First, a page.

The U.S. government now has a “God Squad.” Religious factors impact many U.S. foreign policy issues. The government needs a stronger toolbox to engage with religious actors and factors in foreign policy. It has been a long, hard road, but the U.S. government is increasing this capacity and commitment. This week Dr. Shaun Casey, Special Representative for Religion and Global Affairs, Secretary of State John Kerry, and former Secretary of State Madeline Albright, headlined a panel discussion on “The Future of Religion and Diplomacy” to shine a light on the U.S. State Department’s efforts to help policy makers better understand and engage with the religious dimensions of world affairs. The event was hosted by the Religious Freedom Center of the Newseum Institute, which does important work to educate people in the First Amendment principles of the U.S. Constitution. The State Department’s Office of Religion and Global Affairs has issued guidance to the Department of State and all U.S. Embassies and Consulates around the world regarding engagement with religious actors and factors in the conduct of U.S. foreign policy. Also, several special envoys with responsibilities for religious foreign policy issues are being consolidated into the Religion and Global Affairs Office. This “God Squad” aims to improve the U.S. government’s capacities to effectively navigate the religious dimensions of foreign policy.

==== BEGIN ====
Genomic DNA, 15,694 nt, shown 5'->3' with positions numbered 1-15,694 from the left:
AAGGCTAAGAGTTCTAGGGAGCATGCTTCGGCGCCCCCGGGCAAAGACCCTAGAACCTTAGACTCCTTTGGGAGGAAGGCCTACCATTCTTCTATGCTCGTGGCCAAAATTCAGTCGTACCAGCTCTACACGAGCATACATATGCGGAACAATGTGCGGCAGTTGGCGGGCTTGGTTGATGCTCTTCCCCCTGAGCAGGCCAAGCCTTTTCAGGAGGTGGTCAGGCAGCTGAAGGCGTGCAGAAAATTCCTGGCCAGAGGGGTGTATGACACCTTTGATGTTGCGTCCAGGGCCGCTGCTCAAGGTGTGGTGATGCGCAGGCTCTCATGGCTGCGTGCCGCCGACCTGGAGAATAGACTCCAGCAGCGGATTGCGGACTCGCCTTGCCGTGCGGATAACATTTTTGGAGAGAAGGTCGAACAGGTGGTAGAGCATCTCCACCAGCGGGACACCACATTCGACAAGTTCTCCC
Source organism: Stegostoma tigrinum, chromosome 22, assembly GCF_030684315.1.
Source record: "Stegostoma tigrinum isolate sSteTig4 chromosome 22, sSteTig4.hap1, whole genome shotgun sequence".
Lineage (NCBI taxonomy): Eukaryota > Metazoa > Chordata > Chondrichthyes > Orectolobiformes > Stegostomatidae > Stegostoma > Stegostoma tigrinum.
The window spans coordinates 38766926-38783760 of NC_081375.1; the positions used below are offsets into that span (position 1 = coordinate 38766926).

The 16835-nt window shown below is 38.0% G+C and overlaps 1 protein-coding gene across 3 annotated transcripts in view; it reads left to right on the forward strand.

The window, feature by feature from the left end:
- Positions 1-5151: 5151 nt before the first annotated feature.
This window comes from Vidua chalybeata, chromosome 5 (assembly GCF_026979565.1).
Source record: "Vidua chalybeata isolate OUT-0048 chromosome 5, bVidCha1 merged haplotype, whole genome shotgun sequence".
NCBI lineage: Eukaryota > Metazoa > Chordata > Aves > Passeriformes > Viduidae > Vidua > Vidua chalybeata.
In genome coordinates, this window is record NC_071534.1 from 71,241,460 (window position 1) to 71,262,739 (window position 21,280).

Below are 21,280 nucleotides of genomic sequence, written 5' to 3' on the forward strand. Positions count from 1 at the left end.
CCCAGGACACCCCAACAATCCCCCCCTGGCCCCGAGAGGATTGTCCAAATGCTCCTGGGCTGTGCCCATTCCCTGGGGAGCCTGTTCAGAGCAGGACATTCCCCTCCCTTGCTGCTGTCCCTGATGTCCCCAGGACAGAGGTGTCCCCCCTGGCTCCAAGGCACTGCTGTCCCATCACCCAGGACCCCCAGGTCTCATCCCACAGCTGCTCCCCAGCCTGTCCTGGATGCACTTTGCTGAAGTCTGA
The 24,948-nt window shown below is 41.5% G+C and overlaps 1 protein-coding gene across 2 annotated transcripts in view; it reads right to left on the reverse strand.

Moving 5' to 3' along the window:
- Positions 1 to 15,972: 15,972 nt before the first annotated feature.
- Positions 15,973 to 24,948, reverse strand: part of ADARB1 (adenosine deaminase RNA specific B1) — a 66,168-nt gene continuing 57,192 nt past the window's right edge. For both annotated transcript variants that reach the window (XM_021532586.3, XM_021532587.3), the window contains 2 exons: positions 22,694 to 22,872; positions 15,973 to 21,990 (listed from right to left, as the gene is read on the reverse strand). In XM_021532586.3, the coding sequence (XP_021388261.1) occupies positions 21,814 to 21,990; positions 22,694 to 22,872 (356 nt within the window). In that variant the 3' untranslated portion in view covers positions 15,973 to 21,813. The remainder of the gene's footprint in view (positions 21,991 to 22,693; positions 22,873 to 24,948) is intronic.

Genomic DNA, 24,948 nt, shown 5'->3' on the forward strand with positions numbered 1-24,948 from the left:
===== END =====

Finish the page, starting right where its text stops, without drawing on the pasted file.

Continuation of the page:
This process began in the 1990s, with the passage of the International Religious Freedom Act. Religion was neglected as a factor in foreign policy during the Cold War, as it was thought to be unimportant in the fight against “Godless Communism.” The fallacy of this view was shown in events from the Iranian revolution to the resurgence of religion with the fall of the Soviet Empire. The 1998 IRFA law created several institutions to promote religious freedom, the external, independent U.S. Commission on International Religious Freedom outside of government, and within the State Department, the IRFA law created an Office of International Religious Freedom and an Ambassador of International Religious Freedom (a position now held by Amb. David Saperstein). The State Department IRF Office was charged with producing the annual IRF report. But it also was mandated to interact with civil society, including religious actors, persecuted groups, and human rights groups, as this would be necessary to gather the information for the report and to help guide U.S. foreign policy in this area. This small office, while important to promote religious freedom, was not enough to address all the areas where religion impacts U.S. foreign policy. It has been supplemented with a Special Representative to Muslim Communities (the position now held by Shaarik Zafar), the Special Envoy to Monitor and Combat Anti-Semitism (Ira Forman now holds this post), and the Special Envoy to the Organization of Islamic Cooperation (Arsalan Suleman is Acting Special Envoy). Over a year ago, a new office of Religion and Global Affairs was created, directed by Special Representative Dr. Shaun Casey. Now these positions are consolidated into the Office of Religion and Global Affairs, bringing this expertise together. The office is located on the 7th Floor of the State Department, a sign of the importance of the issue to Secretary of State John Kerry. Kerry noted at this week’s event that “Religion matters in the world today. If I were to go back to college today, I’d major in Comparative Religions.” Madame Secretary Albright concurred, picking up a theme from her book The Mighty and the Almighty, noting the challenge before us lies in “harnessing the unifying potential of faith while containing its capacity to divide.” The heartbreaking headlines from Syria show great challenges lie before us. Godspeed to the “God Squad.”